Developing Your Pastoral Intelligence: Emotional Fitness for Ministry Effectiveness

Developing Your Pastoral Intelligence: Emotional Fitness for Ministry Effectiveness

The fall course, Developing Your Pastoral Intelligence: Emotional Fitness for Ministry Effectiveness, is for clergy serving in congregational contexts who seek to assess and improve their leadership and ministry effectiveness. 

The program includes a nine-month coaching relationship provided by a trained PI Coach using the Call and Identity Coaching™ model. This coaching approach aims to help ministers gain clarity and direction in their calling and pastoral identity through increased spiritual and emotional self-awareness.

Facilitator Steve Booth discusses the program in more depth.

 

Define pastoral intelligence

Pastoral Intelligence™ is about bringing intelligence to one’s emotions within the unique context of the pastoral vocation.

It involves synthesizing theological and emotional bits of intelligence.

In essence, it is the ability to manage your emotions as well as the emotions of your congregation.

Although the conceptual framework and understanding of emotional intelligence is foundational, pastoral intelligence is uniquely based on two essential characteristics of vocational ministry.

One is call and the other is ministerial identity.

Vocational ministers are sustained by their calling and motivated by the Spirit of God that lives within.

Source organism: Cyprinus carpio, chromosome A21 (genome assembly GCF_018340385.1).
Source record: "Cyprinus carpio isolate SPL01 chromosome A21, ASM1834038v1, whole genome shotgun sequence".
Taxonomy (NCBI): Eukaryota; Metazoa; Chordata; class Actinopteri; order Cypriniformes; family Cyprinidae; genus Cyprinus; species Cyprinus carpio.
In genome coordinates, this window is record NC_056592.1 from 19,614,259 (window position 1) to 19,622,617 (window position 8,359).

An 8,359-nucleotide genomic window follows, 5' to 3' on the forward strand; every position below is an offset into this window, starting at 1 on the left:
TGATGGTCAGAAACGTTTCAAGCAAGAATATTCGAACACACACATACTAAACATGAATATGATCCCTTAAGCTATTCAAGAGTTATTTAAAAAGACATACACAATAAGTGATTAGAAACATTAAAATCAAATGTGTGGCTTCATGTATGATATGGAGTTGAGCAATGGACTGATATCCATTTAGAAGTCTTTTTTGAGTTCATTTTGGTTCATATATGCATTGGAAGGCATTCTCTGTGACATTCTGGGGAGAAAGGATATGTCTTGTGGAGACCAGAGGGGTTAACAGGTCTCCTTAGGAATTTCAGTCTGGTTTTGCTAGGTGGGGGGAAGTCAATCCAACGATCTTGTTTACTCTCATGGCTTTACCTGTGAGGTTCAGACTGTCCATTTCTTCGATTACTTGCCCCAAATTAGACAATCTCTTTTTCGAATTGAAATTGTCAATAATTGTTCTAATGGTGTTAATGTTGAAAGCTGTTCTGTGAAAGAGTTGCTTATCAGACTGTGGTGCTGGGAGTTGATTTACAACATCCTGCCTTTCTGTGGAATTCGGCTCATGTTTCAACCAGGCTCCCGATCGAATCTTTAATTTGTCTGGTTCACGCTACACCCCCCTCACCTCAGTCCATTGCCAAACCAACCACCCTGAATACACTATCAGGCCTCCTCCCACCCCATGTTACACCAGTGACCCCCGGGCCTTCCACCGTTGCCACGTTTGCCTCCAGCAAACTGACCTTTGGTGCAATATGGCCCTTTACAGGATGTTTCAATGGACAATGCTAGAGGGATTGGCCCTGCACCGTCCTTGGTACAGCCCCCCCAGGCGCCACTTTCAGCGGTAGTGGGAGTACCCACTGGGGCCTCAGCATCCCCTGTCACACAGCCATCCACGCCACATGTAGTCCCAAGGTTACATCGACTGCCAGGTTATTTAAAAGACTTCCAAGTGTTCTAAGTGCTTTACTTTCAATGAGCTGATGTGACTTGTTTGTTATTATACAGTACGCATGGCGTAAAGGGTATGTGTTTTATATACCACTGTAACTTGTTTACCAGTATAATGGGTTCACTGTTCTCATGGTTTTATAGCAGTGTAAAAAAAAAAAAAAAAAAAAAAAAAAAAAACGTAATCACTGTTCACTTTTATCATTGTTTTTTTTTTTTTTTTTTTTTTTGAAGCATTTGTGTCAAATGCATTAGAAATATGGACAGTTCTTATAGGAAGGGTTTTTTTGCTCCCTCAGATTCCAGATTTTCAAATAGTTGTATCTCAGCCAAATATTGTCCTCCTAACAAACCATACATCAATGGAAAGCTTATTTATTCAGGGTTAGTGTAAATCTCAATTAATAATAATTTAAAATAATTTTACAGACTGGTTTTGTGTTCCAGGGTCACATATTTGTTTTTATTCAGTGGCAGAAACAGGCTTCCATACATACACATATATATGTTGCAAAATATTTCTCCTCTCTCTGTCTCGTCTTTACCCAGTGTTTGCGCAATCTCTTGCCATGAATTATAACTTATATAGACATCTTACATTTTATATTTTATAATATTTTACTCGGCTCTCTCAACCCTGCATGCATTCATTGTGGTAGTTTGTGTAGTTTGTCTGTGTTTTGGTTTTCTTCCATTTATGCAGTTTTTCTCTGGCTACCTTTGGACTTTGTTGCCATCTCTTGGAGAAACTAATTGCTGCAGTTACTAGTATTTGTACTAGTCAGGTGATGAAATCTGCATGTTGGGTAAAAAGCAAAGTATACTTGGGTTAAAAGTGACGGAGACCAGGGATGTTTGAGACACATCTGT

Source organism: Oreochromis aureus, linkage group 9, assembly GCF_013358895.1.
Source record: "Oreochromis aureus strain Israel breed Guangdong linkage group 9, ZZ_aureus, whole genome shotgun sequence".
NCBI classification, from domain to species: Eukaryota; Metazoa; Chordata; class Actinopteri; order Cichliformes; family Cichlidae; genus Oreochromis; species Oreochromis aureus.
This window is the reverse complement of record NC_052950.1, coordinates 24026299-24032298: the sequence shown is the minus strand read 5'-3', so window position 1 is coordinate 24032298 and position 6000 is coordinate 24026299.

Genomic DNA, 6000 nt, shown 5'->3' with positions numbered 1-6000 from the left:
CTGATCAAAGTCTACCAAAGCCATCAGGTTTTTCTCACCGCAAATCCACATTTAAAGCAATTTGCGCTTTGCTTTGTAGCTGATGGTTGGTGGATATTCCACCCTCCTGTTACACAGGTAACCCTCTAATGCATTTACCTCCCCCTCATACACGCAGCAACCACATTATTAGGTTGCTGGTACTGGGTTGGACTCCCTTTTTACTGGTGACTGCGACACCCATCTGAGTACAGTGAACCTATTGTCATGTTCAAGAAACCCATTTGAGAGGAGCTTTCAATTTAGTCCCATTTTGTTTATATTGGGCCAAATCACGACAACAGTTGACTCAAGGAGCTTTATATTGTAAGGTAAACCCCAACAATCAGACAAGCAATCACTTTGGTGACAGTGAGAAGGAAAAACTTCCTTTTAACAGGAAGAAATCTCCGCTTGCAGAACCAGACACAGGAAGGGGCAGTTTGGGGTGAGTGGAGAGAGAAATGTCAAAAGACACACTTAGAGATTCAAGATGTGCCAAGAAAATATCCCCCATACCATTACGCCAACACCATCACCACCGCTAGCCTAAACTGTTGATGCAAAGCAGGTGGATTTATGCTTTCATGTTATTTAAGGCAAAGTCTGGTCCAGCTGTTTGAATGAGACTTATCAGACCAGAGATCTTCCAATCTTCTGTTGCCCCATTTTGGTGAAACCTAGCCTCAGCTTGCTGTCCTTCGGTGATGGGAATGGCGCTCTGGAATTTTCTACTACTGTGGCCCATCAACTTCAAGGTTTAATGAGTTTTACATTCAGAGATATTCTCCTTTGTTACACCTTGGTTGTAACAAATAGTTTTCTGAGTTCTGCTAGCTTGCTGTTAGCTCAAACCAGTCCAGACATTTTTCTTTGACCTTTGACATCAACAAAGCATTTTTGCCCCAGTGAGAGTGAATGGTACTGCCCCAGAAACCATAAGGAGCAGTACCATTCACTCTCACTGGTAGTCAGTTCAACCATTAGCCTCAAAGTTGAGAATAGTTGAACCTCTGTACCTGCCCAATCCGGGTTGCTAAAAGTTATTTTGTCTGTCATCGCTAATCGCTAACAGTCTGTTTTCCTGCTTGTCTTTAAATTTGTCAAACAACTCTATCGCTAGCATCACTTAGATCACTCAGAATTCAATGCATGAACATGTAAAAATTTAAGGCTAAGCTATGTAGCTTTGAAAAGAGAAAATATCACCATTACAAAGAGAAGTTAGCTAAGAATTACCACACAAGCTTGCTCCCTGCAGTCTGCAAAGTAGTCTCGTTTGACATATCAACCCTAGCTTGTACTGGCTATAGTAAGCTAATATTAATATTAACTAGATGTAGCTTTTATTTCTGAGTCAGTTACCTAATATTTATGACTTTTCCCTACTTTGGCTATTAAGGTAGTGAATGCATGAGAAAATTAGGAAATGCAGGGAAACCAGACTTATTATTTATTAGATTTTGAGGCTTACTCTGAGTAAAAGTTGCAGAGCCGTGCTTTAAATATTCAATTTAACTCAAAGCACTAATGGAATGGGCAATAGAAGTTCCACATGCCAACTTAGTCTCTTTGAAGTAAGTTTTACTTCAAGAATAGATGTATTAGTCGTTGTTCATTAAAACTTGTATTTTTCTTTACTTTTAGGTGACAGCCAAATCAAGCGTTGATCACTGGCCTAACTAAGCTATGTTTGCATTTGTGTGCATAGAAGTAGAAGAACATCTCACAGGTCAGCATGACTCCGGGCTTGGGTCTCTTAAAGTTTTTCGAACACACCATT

Their identity is formed and shaped by that divine call.

Growing and increasing one’s pastoral intelligence is an ongoing process of naming, claiming and redefining God’s call while embracing and solidifying one’s identity as a called minister of God.

 

What’s your role in the course?

I serve as the primary coordinator and facilitator of the initial workshop and will be one of the PI coaches working individually with participants over the eight months that follow the September workshop.

The overarching goal is to increase ministry effectiveness through emotional learning.

 

What’s unique about this type of training?

We do not believe cognitive learning (teaching-by-telling) will result in a significant change in behavior.

Although we begin the course with some foundational cognitive content, the uniqueness of our approach is premised on a coaching relationship, a type of “challenge and discovery approach to learning” (see Israel Galindo, The Power of Dialogical Learning).

In the coaching relationship, the course participant will be given a safe and confidential space to explore one’s “emotional system,” composed of the interplay of one’s imprinting, beliefs (worldview) and behavior.

Developing trust and resonance through the coaching relationship enables the course participant to grow in their pastoral intelligence while facilitating their evolving call and pastoral identity.

 

What will the program provide for participants by way of pastoral intelligence?

The program seeks to develop in participants five abilities that inform and guide Pastoral Intelligence’s central objective of emotional learning. The five PI abilities are: